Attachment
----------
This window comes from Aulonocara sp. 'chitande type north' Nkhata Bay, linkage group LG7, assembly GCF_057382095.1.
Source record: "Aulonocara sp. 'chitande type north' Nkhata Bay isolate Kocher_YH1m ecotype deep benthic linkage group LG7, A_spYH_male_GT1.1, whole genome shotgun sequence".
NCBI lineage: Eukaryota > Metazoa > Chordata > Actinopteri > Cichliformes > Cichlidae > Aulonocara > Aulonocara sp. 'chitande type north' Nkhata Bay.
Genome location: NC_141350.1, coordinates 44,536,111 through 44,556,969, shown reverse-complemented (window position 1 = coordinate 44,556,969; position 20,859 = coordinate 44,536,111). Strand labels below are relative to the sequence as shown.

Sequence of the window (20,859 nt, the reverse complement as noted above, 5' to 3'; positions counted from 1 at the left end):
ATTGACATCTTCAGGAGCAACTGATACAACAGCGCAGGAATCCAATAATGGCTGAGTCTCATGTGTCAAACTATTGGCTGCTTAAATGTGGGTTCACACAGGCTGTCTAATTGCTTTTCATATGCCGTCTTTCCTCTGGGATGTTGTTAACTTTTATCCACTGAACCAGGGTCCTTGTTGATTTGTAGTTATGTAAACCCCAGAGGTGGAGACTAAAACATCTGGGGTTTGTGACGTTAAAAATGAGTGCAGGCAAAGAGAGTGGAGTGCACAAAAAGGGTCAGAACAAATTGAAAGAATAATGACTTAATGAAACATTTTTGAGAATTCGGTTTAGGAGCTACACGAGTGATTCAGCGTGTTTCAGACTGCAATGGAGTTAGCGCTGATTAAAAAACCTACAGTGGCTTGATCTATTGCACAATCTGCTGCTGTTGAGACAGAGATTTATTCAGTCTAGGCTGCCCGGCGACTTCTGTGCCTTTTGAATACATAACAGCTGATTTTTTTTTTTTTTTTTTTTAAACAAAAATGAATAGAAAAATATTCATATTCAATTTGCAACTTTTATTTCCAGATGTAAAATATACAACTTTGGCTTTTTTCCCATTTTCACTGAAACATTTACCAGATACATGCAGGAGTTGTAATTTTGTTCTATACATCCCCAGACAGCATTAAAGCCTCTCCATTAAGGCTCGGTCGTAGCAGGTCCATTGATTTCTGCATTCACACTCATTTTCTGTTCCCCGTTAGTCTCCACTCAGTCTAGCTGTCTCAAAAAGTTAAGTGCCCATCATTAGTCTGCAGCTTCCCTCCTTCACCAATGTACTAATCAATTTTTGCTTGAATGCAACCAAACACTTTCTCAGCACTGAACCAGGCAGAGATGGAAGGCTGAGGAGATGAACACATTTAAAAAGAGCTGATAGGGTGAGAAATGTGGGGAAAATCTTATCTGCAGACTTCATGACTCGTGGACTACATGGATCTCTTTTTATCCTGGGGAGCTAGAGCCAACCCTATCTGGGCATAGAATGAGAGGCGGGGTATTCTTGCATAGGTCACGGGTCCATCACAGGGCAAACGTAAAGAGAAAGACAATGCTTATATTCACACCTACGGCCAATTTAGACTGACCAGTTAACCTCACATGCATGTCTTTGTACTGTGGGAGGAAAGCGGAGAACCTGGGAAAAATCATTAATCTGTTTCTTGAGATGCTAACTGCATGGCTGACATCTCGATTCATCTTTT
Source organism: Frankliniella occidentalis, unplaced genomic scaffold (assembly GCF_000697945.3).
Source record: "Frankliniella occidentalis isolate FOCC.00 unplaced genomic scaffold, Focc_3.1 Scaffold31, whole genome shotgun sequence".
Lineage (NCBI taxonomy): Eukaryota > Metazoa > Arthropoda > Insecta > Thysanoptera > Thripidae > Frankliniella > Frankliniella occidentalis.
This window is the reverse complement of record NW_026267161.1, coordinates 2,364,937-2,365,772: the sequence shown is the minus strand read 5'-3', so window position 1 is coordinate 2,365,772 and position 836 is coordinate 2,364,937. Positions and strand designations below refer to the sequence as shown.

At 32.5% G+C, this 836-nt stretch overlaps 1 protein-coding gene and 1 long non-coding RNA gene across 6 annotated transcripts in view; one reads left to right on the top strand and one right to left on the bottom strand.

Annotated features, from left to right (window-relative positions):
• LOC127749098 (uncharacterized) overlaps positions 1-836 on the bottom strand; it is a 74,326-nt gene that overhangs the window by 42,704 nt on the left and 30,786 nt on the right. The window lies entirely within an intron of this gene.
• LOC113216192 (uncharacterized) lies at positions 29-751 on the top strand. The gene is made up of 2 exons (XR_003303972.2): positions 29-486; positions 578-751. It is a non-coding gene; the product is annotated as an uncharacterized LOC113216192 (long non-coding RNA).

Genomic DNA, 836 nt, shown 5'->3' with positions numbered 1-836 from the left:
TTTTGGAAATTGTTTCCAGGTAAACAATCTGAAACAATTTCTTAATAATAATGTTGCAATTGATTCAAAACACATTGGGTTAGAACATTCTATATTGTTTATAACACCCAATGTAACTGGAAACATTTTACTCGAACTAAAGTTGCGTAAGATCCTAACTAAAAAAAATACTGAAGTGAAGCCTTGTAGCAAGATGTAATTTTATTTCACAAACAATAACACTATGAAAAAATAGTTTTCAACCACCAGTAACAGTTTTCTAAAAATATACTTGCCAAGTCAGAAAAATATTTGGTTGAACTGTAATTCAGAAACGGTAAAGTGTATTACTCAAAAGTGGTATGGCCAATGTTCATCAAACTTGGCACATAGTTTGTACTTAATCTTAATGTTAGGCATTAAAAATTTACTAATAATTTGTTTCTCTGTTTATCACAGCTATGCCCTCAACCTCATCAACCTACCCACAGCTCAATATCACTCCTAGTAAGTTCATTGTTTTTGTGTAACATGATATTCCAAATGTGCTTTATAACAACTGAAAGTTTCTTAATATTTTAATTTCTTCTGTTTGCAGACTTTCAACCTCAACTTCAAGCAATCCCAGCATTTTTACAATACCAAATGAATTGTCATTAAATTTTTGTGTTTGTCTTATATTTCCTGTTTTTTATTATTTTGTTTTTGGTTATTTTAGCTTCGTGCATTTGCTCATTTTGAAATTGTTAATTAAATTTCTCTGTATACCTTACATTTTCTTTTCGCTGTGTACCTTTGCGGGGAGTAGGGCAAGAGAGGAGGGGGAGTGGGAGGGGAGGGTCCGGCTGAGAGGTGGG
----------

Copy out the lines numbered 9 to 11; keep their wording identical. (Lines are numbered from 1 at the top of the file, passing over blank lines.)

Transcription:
Lineage (NCBI taxonomy): Eukaryota > Metazoa > Arthropoda > Insecta > Thysanoptera > Thripidae > Frankliniella > Frankliniella occidentalis.
This window is the reverse complement of record NW_026267161.1, coordinates 2,364,937-2,365,772: the sequence shown is the minus strand read 5'-3', so window position 1 is coordinate 2,365,772 and position 836 is coordinate 2,364,937. Positions and strand designations below refer to the sequence as shown.

At 32.5% G+C, this 836-nt stretch overlaps 1 protein-coding gene and 1 long non-coding RNA gene across 6 annotated transcripts in view; one reads left to right on the top strand and one right to left on the bottom strand.